This room’s walls were originally covered with wildlife murals done by Ellen Bailey. Faulkner whitewashed the walls, then plastered and papered them.
Faulkner’s mother, Maud Butler Falkner (William Faulkner added the “u” to his name in 1918), was an accomplished painter. Her paintings in the library (beginning on the left) depict a magnolia blossom, William Faulkner C. 1929 (above the mantel) and, in order beginning at the far right bookcase, Preacher Green Liggin, Col. Wm. C. Falkner (Faulkner’s father) and J.W.T. Falkner (Faulkner’s grandfather).
Faulkner built the bookshelves himself, building in locking compartments on the bottom to store his shotgun shells. Marnarz, a Brazilian artist who was a pupil of Jean Arp, gave the sculpture on the table to Faulkner. The bust of Don Quixote was acquired in Venezuela. Faulkner wrote in this room until he built his own writing room at the rear of the house.
This room was the site of many special occasions for the Faulkner family, including the wedding receptions for his daughter, Jill, and niece, Dean. The funeral viewing for Caroline Barr, Faulkner’s “Mammy”, took place here in 1940. Faulkner’s own funeral was held in this room. The Chickering piano was Estelle’s, and her sheet music collection was stored in the cabinet beneath the Japanese doll brought back from Faulkners’ Nagano visit in 1955. The gold-framed portrait of Faulkner in his riding habit is an oil-painted Cofied Studio photograph.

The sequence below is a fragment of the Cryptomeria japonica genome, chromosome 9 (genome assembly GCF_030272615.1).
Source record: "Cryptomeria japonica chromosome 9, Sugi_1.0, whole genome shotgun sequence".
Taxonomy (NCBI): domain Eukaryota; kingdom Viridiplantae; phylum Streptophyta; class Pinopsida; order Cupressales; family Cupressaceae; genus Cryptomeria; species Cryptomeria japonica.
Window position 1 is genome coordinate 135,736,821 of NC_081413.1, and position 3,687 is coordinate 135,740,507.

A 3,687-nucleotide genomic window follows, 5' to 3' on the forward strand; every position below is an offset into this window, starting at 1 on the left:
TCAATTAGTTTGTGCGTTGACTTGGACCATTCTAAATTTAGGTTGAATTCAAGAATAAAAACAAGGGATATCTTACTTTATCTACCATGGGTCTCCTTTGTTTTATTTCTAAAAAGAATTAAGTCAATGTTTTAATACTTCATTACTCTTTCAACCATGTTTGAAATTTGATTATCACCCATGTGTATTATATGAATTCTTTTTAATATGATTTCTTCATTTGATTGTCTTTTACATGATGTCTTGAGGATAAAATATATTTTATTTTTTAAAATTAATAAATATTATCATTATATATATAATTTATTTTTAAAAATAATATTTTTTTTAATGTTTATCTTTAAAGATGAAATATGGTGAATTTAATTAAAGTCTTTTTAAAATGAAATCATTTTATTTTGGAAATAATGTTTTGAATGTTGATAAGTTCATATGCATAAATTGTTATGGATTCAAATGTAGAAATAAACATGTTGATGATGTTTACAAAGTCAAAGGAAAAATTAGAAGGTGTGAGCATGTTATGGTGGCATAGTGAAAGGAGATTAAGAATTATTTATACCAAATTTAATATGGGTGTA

(3) Dining Room
The two French doors lead to a porch and a “patio” a bit further east. They were added to extend the living space of the dining area into the yard. Faulkner would often type on the patio. The large painting was done by his mother, Maud Falkner. The two narrow doors on the left lead to a pantry and the kitchen.
(4) Office/Writing Room
Faulkner built this room after 1950. The plot of ‘A Fable’ is written on the wall in Faulkner’s hand. He used graphite pencil and a red grease pencil to set down the working plan of the novel, which is about Holy Week set during World War I. The outline is similar to the storyboard techniques he used when he was a screenwriter in Hollywood. The small table where the typewriter rests was given to him by his mother. He used it virtually all the years he lived at Rowan Oak, sometimes moving it outside with one of the Adirondack charis to enjoy the outdoors while he wrote. To the left of the door is a small fold-up desk made by Faulkner and his stepson, Malcom.
(5) Back Hall
This was used as an informal music room, and Faulkner often read here.